Q. Do I have to tell someone that I’ve sinned against them if they don’t already know?
A. This is a very good question. People can often be plagued by guilt over an action that remains undiscovered. It is perfectly normal to want to “come clean” and ask for forgiveness.
Think of Edgar Allen Poe’s “The Tell-Tale Heart” or Dostoyevsky’s “Crime and Punishment.” Both stories describe an incredible and hidden guilt that ultimately ends up driving the protagonist to a breakdown.
Carrying our sins alone can often be a great burden. Even when we are not in any danger of being “found out,” at times the sheer weight of remorse can be enough to send us seeking relief by any means we can imagine.
And sometimes, we imagine that admitting our guilt to the injured person is the thing that will bring us relief.
Even more, there are times when we wonder if we are obligated to tell the one we have offended of our offense. A person might not feel overwhelmingly guilty, but is concerned about whether or not they are supposed to admit their sin to the other.
The short answer is: No, you do not have any obligation to tell someone that you have done something against them.
Simply put, when it comes to veracity, there is a difference between “lying” and “concealing the truth.”
A person may be under no obligation to reveal the truth to another. Furthermore, it is not a violation of either goods of truth or friendship to refuse to indict oneself, even in response to a direct question. And, yes, this principle is even true in cases of infidelity between spouses.
Now, keep in mind that we certainly do have to bring our sin before the Lord through the sacrament of confession. And, while in the sacrament of confession, we must be as forthright and candid as possible. In the context of confession, any relevant details must be included.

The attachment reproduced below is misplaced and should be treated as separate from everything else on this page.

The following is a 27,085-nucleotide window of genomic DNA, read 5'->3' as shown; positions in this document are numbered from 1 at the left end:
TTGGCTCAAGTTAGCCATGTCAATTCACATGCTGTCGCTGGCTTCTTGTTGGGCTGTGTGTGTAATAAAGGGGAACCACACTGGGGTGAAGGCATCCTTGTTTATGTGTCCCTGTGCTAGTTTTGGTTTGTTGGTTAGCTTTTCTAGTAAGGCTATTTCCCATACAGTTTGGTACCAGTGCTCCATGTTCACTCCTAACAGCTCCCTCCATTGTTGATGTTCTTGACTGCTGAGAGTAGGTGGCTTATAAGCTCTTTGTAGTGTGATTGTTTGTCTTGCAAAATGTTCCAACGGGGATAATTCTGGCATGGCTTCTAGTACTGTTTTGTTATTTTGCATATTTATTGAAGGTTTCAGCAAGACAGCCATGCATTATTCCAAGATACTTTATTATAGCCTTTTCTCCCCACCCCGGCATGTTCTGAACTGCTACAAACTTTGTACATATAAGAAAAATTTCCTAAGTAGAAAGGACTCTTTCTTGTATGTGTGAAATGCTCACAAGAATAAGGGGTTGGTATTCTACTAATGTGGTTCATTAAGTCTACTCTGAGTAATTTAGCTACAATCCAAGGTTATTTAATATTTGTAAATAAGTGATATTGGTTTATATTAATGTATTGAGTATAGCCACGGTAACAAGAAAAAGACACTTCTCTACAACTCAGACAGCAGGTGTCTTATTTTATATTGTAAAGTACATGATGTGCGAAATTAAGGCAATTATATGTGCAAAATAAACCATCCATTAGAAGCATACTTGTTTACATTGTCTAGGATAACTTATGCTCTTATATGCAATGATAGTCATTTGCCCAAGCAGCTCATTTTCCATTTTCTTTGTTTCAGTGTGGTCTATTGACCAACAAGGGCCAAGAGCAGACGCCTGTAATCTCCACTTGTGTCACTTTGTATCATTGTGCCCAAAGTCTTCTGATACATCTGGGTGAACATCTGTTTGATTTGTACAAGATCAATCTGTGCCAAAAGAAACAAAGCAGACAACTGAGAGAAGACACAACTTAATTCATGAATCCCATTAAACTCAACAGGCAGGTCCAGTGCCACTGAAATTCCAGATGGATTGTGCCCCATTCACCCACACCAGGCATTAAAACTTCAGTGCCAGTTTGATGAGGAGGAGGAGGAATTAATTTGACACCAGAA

None of this is to encourage deceit or to praise some sort of “loophole” when striving for honesty in relationships. I personally prefer the idea of fully disclosing the unvarnished truth. It is easier and simpler. It even seems to be the most noble.
But, in some ways it is like the soldier who, out of shame or disgrace, chooses to do the “honorable thing” and fall on his sword.
In the soldier’s mind, he may be doing something very difficult and very noble. But, in reality, it would serve the people around him better if he picked up his sword and continued to fight.
Similarly, those who run the likelihood of destroying relationships or ruining lives through their desire to admit their fault to someone against whom they had sinned would be more honorable if they chose to love that person well.
Whom will benefit?
One question to ask could be: Would my confession to this person bring healing to our friendship, or would it merely bring relief to me?
In many cases, one’s desire to “confess” is to avoid the pain of dealing with one’s own guilt, not because admission of guilt would restore wholeness to the relationship.
Simply put, would I be confessing for their sake or simply to make myself feel better? If it is merely to make oneself feel better, then it is most likely not an act of love to reveal the offense.
If a person still remains unsettled with carrying their guilt, it could bless them greatly if they sought out counsel from a wise spiritual director or confessor. In those cases, a person would be able to get help with the burden of guilt without needlessly burdening the offended party.
Father Schmitz is director of youth and young adult ministry for the Diocese of Duluth and chaplain of the Newman Center at the University of Minnesota Duluth. Reach him at firstname.lastname@example.org.
Category: Seeking Answers